Nalgene Waterbottle Well it's official, Canada has become the first regulatory body in the world to call bisphenol A a dangerous substance. The government hasn't announced specific bans or restrictions yet but the new designation could pave the way for changes in the future.

For those not up to speed, Bisphenol A is a major chemical in the manufacturing of the polycarbonate plastic in your Nalgene bottle. It's used in many other products including linings of most tin cans, CD, sports helmets, and safety glasses. Critics don't like it because they say small amounts of BPA can leach from food and beverage containers and can mimic the female hormone estrogen.

"Bisphenol A is in every Canadian home. It threatens the health of every Canadian. Moving against it would be a hugely significant victory for public health and the environment," said Rick Smith, executive director of Environmental Defence, a group that has been campaigning for a ban on the chemical from food containers.

In related news, Nalgene recently unveiled a new marketing tool information source so customers could, "easily determine the bottle and material that is right for them".

Clearly highlighting the new BPA free bottles, breaks down the entire Nalgene line-up and clearly explains each bottle type and material.

While you are there, look for their new line called, "everyday Titan". It is made from Eastman TritanTM copolyester so it has very similar properties as regular polypropylene but without BPA or phthalates. Pick it up at your local camping store shelves towards the end of this month.

Polycarbonate Recycling Symbol Finally, if you are you unsure if your current drinking bottle is made from polycarbonate, you can easily tell by looking at the plastic symbol at the bottom. It will have the number seven inside the triangle with the letters PC nearby.

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Published in Industry Stuff
MEC Logo Canada's largest outdoor gear retailer announced yesterday that effective immediately, it will stop selling bottles and bowls made from polycarbonate plastic.

All polycarbonate plastic has a chemical in it called Bisphenol A or BPA. Bisphenol A, which can also be found in baby bottles, sippy cups and the lining of food cans, has been shown to mimic the female hormone estrogen and could lead to hormonal disruptions such as early puberty.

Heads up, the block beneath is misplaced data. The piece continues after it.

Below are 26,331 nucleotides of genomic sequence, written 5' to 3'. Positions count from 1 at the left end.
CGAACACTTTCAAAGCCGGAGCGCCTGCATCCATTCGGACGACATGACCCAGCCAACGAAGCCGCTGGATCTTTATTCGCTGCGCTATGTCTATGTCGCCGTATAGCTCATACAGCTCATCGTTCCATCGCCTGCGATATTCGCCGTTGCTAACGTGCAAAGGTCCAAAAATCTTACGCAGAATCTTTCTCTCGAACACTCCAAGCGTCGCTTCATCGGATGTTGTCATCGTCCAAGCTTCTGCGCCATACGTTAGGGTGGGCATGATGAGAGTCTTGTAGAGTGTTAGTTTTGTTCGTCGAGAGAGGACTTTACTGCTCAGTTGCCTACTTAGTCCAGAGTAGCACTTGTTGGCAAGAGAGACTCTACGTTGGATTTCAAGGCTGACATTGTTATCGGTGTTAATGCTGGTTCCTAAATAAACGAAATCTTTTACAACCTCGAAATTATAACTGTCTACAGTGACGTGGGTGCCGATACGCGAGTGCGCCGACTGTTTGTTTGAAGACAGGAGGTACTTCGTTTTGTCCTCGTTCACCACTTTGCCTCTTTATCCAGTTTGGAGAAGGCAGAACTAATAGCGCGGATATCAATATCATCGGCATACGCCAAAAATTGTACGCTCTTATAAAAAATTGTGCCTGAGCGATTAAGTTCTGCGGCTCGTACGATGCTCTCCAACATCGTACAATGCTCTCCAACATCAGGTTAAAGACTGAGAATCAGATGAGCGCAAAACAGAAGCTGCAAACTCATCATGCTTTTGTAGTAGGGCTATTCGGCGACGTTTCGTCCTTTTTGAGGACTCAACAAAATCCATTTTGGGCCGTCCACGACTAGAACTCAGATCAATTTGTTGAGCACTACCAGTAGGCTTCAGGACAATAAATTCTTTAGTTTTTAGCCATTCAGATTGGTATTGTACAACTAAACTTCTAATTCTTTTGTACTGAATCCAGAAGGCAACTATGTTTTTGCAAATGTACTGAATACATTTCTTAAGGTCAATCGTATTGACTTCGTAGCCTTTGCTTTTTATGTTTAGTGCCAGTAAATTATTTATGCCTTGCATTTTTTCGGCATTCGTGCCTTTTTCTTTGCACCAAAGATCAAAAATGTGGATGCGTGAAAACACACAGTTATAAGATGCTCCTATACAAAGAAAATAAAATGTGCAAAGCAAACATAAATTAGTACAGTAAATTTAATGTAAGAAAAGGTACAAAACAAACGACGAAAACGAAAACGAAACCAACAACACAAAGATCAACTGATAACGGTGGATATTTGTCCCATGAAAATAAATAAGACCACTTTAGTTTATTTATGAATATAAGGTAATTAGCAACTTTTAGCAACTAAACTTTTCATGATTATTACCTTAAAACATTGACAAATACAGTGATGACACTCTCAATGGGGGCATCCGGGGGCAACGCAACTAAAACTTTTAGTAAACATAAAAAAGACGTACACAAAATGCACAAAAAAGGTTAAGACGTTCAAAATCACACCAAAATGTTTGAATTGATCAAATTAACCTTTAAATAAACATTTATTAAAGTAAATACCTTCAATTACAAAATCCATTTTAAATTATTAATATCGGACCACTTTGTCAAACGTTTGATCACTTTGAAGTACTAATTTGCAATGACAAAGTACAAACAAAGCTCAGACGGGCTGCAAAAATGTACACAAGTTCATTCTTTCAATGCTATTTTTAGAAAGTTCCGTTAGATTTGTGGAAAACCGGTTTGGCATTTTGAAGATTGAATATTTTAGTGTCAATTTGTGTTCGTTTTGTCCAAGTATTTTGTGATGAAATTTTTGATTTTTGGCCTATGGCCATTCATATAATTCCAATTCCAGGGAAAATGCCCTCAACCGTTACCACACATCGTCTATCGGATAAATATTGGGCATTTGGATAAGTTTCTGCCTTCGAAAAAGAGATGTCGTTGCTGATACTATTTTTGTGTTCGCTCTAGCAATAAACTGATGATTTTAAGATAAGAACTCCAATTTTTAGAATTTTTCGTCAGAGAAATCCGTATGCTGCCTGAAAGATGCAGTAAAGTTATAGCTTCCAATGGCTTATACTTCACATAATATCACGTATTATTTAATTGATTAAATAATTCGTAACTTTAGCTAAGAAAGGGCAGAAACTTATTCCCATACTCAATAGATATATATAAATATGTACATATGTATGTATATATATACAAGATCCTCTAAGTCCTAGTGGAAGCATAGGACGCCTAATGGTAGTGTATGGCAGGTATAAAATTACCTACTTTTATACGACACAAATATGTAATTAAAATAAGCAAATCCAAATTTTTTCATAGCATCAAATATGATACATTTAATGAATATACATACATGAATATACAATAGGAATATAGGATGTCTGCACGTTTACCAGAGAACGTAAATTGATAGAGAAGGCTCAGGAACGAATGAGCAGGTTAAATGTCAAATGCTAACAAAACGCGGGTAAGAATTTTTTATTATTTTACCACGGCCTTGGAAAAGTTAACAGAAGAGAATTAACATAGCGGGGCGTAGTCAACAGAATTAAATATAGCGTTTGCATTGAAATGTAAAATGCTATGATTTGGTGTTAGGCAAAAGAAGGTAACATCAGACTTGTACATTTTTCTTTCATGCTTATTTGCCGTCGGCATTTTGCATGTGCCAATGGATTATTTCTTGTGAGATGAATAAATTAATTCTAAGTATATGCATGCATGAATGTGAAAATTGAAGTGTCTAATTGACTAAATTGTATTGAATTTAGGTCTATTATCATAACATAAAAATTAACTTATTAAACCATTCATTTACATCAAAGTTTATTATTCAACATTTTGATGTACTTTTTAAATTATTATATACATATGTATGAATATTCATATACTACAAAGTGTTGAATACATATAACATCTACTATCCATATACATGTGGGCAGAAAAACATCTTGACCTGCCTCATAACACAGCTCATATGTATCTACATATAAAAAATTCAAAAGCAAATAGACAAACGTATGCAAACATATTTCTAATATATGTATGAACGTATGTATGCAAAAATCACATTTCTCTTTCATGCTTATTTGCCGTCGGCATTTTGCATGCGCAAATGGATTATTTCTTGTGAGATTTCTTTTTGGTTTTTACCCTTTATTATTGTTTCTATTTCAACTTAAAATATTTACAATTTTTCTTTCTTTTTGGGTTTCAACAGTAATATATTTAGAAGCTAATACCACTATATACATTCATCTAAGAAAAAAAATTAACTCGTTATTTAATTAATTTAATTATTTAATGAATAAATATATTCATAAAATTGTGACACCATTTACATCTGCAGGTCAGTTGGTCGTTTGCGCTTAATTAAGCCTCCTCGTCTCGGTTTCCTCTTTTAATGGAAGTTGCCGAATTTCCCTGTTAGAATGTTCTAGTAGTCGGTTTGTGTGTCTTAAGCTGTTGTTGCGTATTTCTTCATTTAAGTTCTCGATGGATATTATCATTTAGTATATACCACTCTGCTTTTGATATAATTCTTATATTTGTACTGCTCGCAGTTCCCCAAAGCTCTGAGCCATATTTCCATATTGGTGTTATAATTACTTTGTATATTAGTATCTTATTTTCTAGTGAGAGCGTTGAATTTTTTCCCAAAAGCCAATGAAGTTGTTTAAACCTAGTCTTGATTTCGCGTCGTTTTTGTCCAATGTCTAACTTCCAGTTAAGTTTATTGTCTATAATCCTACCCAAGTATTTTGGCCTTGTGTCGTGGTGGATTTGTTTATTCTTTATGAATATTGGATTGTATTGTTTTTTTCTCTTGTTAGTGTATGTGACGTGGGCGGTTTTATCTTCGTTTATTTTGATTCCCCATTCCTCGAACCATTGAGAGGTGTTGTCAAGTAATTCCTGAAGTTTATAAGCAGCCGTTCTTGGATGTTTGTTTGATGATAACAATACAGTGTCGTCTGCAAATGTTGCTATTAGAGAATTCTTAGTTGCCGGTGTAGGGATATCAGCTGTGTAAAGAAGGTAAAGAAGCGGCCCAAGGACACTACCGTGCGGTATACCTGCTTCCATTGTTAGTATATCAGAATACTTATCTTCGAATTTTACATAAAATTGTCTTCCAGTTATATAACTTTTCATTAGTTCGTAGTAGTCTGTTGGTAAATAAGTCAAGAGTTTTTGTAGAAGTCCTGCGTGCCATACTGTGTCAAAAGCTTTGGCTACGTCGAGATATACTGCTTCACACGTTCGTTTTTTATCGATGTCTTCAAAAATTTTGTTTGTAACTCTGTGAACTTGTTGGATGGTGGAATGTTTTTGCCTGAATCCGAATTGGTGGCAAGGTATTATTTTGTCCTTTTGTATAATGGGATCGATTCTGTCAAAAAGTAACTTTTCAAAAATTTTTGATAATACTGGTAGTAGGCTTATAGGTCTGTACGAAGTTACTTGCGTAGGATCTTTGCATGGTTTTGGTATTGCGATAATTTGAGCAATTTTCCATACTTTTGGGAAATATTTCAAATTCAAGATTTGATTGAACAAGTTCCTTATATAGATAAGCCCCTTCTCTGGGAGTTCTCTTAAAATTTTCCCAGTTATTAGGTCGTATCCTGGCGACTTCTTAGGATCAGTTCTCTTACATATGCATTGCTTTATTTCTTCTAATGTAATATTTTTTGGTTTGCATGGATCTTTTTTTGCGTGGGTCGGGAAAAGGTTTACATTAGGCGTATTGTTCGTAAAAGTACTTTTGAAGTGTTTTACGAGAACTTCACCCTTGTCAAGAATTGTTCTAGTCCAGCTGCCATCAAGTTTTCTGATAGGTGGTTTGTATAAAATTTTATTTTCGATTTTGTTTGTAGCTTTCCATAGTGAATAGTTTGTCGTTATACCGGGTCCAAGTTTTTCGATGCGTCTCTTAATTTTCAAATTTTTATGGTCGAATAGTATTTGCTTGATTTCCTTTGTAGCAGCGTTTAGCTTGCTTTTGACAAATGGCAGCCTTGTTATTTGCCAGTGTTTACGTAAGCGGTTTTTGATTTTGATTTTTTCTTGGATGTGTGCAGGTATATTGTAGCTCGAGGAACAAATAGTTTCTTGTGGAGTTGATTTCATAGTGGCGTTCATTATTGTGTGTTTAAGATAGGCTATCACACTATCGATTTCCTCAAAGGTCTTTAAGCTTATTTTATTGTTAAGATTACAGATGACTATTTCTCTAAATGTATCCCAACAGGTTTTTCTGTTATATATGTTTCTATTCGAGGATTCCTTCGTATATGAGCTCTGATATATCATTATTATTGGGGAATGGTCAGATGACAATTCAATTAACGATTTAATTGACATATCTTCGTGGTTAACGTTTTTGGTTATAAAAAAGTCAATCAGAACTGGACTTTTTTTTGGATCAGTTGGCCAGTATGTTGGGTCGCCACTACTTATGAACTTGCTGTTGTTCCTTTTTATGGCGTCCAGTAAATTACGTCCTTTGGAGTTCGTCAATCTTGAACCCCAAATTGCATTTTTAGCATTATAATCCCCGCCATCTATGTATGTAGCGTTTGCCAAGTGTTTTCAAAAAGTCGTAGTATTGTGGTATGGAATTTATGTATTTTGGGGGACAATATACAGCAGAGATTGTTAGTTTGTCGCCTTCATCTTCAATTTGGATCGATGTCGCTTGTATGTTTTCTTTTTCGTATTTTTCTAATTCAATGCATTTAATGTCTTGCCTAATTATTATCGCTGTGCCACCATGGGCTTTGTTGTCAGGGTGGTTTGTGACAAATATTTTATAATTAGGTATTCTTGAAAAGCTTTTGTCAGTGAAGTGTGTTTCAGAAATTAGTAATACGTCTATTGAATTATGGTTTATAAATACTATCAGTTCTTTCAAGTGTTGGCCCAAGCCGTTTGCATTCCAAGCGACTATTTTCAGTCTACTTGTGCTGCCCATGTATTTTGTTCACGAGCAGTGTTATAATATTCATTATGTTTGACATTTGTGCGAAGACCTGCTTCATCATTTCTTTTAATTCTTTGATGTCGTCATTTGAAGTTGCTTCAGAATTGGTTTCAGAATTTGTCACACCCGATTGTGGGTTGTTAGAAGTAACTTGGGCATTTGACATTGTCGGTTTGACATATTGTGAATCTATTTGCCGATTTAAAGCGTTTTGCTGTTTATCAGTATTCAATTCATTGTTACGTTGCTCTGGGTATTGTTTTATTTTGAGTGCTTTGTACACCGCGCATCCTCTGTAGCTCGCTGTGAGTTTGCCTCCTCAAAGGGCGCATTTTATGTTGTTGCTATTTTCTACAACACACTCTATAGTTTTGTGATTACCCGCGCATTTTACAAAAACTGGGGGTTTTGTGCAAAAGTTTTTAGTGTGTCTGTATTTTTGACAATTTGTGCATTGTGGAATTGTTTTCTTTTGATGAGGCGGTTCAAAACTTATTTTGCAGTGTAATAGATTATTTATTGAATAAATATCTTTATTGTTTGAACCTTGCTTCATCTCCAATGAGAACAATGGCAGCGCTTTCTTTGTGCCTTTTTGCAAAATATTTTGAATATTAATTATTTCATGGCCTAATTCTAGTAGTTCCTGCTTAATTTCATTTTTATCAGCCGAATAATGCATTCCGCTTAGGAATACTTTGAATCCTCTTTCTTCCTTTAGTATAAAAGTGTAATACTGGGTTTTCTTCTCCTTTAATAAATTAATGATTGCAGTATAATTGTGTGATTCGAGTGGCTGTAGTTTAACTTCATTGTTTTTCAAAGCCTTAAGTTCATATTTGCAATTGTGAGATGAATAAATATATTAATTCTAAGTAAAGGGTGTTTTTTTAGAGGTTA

Nalgene BottlesAccording to the press release, the reason behind the decision to voluntarily pull them now is the, "Inconclusive science and regulatory uncertainty presently surrounds bisphenol-A."

With the decision to pull the bottles, several environmental groups have praised MEC yet plastic companies are calling the move unnecessary. Officials with the company that make the bottles, Nalge Nunc International Corp., of Rochester, N.Y. issued a statement this morning.

"Rarely has a chemical been the subject of such intense scientific testing and scrutiny and still important agencies across the globe agree that there is no danger posed to humans from polycarbonate bottles," said Tom Cummins, director of new product research and development at Nalgene.

I personally don't know what to think about the issue. I applaud for making the bold step to remove a potentially dangerous product. It is a very risky move for them. Nalgene bottles are a huge money maker and often the thing that draws people in the door. Also, right now there are only a few comparable alternatives out there on the market though I recently posted a press release about Camelbak developing products using a BPA free plastic resin.

A while ago, I posted an article about the complex issue around and the uncertainties around the safety of the plastic.

More info:

Published in Industry Stuff
MEC LogoInconclusive science and regulatory uncertainty presently surrounds bisphenol-A (BPA), a synthetic chemical that is a 'building block' of polycarbonate plastic. For these reasons, Mountain Equipment Co-op (MEC) has stopped selling polycarbonate water bottles and food containers until guidance is provided by the Government of Canada on the potential health risks posed by BPA. MEC's deliberations on this matter will be guided by the risk assessment of BPA that is currently underway through the federal government's Chemicals Management Plan.
Published in Press Releases

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